The F-1 has slowly been replaced over the years by the newer F-2 (Japan/U.S. developed, based on F-16C/D), as well as upgraded F-4EJ "Kai" Phantom IIs. Units currently using the F-1 are scheduled to change over to the new F-2 over the next several years. One unit has already traded in its F-1s for F-4EJ Kais. The last six active F-1s, based at Tsuiki in Fukuoka Prefecture, were retired on 9 March 2006, having reached the 4,000 hour limit of their airframes.

Source: wikipedia.org


 

Previous 1/72 F-1 Kits

I am aware of only one previous F-1 in 1/72 scale by Hasegawa (not counting ready-made models by the likes of Hobby Master). This was a very good effort despite being one of their older kits that still featured raised panel line detail; albeit very fine. As with some other modern Japanese subjects kitted by Hasegawa I have owned, I had the impression that some extra effort had gone into the kit’s development. It has been released with several markings variations and boxings in typical Hasegawa fashion.

 

 

FirstLook

 

The kit comes in a typical Japanese top-opening box made from good quality glossy card. Written instructions are predominantly in Japanese, although there is sufficient use of English throughout to assist those more familiar with English or other European languages. The instructions are easy enough to follow with simple but clear diagrammatic assembly stages. The parts come enclosed in a plastic bag, with the clear parts and decals further protected in their own bags.

 

  • Platz 1/72 F-1 Review by Mark Davies: Image
  • Platz 1/72 F-1 Review by Mark Davies: Image
  • Platz 1/72 F-1 Review by Mark Davies: Image
  • Platz 1/72 F-1 Review by Mark Davies: Image
  • Platz 1/72 F-1 Review by Mark Davies: Image
  • Platz 1/72 F-1 Review by Mark Davies: Image
  • Platz 1/72 F-1 Review by Mark Davies: Image
  • Platz 1/72 F-1 Review by Mark Davies: Image
  • Platz 1/72 F-1 Review by Mark Davies: Image
  • Platz 1/72 F-1 Review by Mark Davies: Image
  • Platz 1/72 F-1 Review by Mark Davies: Image
  • Platz 1/72 F-1 Review by Mark Davies: Image
  • Platz 1/72 F-1 Review by Mark Davies: Image
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As with other Platz kits I have reviewed, I found crisply moulded parts with delicate engraved panel detail, and the decals appear to be extremely well printed.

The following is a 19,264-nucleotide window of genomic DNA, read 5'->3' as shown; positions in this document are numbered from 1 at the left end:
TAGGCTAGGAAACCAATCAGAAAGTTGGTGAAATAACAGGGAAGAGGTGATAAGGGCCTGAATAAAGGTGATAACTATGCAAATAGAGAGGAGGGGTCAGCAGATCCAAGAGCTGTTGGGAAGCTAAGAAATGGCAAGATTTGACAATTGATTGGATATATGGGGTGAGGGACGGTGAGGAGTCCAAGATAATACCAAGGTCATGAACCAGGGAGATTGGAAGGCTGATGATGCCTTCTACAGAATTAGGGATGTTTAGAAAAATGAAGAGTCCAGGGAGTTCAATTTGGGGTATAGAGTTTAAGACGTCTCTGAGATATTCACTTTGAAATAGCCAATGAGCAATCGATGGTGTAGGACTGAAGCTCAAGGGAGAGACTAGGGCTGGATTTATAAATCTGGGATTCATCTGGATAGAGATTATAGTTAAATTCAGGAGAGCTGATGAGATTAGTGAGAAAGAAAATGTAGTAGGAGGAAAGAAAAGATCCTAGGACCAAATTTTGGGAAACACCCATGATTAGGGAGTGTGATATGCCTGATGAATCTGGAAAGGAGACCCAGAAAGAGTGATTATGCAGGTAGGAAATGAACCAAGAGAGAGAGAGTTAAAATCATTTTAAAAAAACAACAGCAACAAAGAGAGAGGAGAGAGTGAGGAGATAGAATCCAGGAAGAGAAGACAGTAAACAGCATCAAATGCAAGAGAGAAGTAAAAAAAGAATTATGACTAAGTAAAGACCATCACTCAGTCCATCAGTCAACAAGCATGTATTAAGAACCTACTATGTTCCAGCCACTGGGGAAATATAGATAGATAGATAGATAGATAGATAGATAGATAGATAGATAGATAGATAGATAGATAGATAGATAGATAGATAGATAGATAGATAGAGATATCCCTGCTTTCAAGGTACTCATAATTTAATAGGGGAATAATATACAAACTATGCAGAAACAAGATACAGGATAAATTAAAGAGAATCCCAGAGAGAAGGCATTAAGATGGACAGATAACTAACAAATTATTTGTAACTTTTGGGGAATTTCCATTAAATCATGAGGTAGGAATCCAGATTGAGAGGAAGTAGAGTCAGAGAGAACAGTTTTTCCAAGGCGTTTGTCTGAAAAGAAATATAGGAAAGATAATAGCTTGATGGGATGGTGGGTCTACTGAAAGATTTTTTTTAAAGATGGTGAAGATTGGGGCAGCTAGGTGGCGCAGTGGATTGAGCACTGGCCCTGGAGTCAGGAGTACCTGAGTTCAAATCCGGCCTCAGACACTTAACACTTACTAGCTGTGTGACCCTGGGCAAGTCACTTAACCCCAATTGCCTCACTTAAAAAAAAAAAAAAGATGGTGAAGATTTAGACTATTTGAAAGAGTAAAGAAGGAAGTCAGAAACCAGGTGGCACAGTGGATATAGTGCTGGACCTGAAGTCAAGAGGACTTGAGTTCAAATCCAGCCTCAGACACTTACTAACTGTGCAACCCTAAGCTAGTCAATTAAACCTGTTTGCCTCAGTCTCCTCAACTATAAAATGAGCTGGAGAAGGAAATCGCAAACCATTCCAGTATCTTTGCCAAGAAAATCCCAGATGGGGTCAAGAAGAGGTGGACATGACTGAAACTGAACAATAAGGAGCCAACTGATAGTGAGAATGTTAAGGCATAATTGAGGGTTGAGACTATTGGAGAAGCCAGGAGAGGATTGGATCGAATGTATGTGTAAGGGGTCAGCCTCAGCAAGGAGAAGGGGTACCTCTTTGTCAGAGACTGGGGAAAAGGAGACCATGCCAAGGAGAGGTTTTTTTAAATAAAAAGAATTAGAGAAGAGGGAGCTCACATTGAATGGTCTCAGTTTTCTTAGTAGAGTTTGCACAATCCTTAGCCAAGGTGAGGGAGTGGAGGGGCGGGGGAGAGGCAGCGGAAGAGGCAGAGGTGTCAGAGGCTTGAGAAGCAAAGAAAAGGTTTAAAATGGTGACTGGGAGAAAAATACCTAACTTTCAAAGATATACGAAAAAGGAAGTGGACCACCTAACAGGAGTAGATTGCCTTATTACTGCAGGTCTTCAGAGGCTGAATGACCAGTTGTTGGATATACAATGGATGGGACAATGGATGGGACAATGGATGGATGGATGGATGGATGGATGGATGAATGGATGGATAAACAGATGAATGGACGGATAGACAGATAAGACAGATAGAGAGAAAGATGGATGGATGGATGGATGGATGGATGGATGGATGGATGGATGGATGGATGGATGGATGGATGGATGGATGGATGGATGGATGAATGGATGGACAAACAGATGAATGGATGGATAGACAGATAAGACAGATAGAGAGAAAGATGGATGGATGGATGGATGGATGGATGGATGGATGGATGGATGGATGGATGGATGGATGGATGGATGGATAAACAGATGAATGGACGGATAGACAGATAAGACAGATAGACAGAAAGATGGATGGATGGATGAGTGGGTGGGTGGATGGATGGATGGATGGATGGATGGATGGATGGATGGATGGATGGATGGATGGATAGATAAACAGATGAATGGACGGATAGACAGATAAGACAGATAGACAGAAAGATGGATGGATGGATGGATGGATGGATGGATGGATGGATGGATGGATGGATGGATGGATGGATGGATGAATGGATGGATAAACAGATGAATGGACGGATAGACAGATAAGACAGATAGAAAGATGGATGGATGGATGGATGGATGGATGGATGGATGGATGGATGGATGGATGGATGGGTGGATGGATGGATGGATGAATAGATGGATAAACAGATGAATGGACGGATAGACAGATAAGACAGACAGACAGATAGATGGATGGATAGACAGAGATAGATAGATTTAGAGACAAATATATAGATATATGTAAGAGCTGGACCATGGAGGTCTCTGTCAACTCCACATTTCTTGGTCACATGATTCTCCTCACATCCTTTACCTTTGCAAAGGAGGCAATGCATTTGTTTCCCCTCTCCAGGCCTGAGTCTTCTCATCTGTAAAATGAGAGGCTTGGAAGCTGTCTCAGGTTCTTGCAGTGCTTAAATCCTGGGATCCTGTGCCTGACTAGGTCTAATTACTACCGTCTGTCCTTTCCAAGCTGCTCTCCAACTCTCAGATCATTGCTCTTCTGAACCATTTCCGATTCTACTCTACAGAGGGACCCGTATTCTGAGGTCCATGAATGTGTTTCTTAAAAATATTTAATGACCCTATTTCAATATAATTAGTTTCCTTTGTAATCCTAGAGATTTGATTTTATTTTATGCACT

The Airframe

Cockpit detail is reasonable for the scale with crisp raised detail on the instrument panels and consoles, although there are decals for these parts as well. A console located under the windscreen with clear HUD is also provided. The seat is an acceptable facsimile of the real thing, which is handy as I am unaware of a resin aftermarket replacement. It requires at least some additional harness straps to look good however. The clear canopy is also well done, consisting of two clear pieces and a grey plastic hinged frame. There is a choice of the original framed or later frameless windscreens fitted after 1989. Guidance as to which should be used with which markings option is easy to miss initially; however, this is provided in the colours and makings guide by where the windscreen part number (J1 or J3) is indicated for each option.

 

 

The twin cockpit tub and extra instrument panels clearly indicate that the T-2 trainer variant is also to be offered, as would only be logical given its similarity to the F-1.

The fuselage has two main halves that incorporate the main wheel-wells, a separate rear underside section and separate front wheel-well. The separate air intakes have a reasonable suggestion of internal ducting (and even include some internal engraved detail where auxiliary intake doors are); although too short, some matt-black shading should suggest sufficient depth. The wings have a single upper piece with thin trailing edges and control surfaces moulded in. This then has two underwing sections to insert and separate leading edges and inner wing root parts to attach. The horizontal and vertical stabilisers are all one-piece items. A separate panel for the Vulcan cannon fits into the port fuselage side, along with a small part that then fits to this panel to simulate the cannon’s blast-port. The engine exhausts are three-piece items and nicely done. Deployable airbrakes, an arrestor hook and a few additional details like small scoops round out the airframe, along with of course the undercarriage and its doors. The undercarriage is good and captures the chunky appearance of the original.